Dan: The wall of death was the coolest thing ever. It’s always been a dream to have kids do that to our music, and now we can check that off the list.
Matt Bomb: Total Fucking Madness! For real, dude. There is really one word and emotion that comes to mind when i think about that crowd; Pride. Not just for us or Rip Chain or Maleva. It was everywhere. I was so damn proud of those fans. Front to fucking back, man, screaming and partying and fuckin just going! And i think they were proud of us. And when you have that energy circulating around a room of 700 kids… It’s live, homie. If those fuckers know you can and will deliver, they will reward you, bro.
Chad continued: From behind the drums the Wall of Death was tough to see. I have my China set up right in front of my face over my two rack toms, so it virtually blocks my view of the audience in the middle of the floor. I knew that spot was where all the mayhem was going to go down, and I just so happened to be using my China cymbal at the time, so I hit it extra hard to move it out of the way so I could see the moment of impact. You know why I did that? Because I’m fucking smart. [Brilliant, Chad. -Bohan]
Matt Bomb continued: Dude, I totally did not see the wall of death coming! I mean it! Like i said, dude. The crowd giveth. So we are about half way through the set, just before “Nothing Survives the Winter.” This song is heavy, so i want that fucking pit ready to roll when this shit drops. So i start motioning to spread out. No mic, just hands (thats what she said).
Matt Bomb continued: As I’m doing that, I hear “Wall of death!” coming from this dude in the crowd! He’s fucking shirt off, balls out, like ready to fucking do this! …And who would I be to let this dude down, you know? So I back him up. This time with the mic. “Wall of Fucking Death!” I said, or something like that with more cursing… and they gaveth. They split right up, man. So I back this fan up and the crowd splits, and the band drops, and it all went down, man. Fucking beautiful!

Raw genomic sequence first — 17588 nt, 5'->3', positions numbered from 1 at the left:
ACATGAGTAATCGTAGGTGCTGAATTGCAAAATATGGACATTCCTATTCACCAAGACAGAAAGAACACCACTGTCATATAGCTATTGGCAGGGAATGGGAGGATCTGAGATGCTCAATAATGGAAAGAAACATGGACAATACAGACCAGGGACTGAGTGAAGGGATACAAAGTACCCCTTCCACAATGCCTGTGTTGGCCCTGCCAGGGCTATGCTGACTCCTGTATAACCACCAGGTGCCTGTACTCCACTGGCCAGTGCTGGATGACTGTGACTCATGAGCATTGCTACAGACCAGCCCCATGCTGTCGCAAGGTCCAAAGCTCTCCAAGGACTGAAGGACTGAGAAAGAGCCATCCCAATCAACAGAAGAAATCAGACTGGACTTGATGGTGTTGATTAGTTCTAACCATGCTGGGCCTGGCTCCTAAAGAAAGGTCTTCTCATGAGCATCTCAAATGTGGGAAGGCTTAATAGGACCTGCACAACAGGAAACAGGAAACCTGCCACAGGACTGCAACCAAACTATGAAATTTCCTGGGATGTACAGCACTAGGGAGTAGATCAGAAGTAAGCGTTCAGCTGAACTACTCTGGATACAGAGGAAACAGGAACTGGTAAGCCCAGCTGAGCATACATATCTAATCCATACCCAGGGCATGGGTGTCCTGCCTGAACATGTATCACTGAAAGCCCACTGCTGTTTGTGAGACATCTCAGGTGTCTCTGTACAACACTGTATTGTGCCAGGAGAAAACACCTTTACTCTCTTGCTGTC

What do you guys think about all the crowd surfing going on?
Ben: I was surprised all the crowd surfers were so young, and so female. Everything about this show was awesome but slightly odd. Who would expect 15 year old girls would be our primary crowd surfing demographic?!
Dan: Its a good feeling when you make a kid’s day and a fan for life. I’ve never seen anything like that, but we got those kids to do just about anything we wanted. That’s power by definition.
Chad: The crowd surfers were completely awesome kids. Some of them even waited around for us after the venue had already closed just to get pictures and autographs. That was easily one of my favorite moments I can remember about being in Jameson.
What about Art?
Chad: We don’t have shit for merch right now because of all of the sales in Boise! I’m pretty sure half of that city has a Jameson shirt, CD and sticker and it’s all thanks to Art. Road-dog TJ is a fucking team player. He almost got raped by a weird 50-year-old tranny in a red dress, but he does it with a god damn smile on his face because he’s not a pussy! I’m sure without Art things would have been a whole lot shittier. Hell, this last tour convinced him to move out to L.A. from New Jersey. I don’t know anyone else who would come out to California on vacation for 3 weeks, then afterward just decide to give up their current life, move across country and be a part of a heavy metal band… Oh shit, wait… No. That’s how we got Matt Bomb.
Ben: Art is the fucking man, he runs shit. With Art manning the booth we sold pretty much all the merch we had left! Also thanks to Art, I was able to avoid getting raped by the aforementioned tranny. Thanks buddy!
Matt Bomb: Art is the human embodiment of every Foo Fighters song, ever. Art has also been one of my closest friends for 10 years. Having that kind of support around on the road is invaluable to me. I need that person around to ground me, you know? Help me laugh at myself or chicks or a shitty situation. A friend to just be out in the world with, man. It’s really cool.
Matt Bomb: Signing autographs always feels like a reward. Like a “job well done, man. see you soon!”
MB: Having those kids come up to get high fives and autographs after the show was an absolute dream come true. I saw myself, man, for real. Proud. Those kids are gonna grow up strong and proud. That’s what heavy metal is, dude, and those kids got that. They were so fucking fearless! I’m almost at a loss for words. I was inspired and gratified on a spiritual level. Kids, man. They fuckin rule!
After the show, we were all dead tired so we grabbed some libations from a local all-night pizza joint and headed towards our hotel. This concludes the my coverage of Jameson’s show at The Knitting Factory, but I want to leave you readers with a thought provoking question.
Is this a dude or a chick?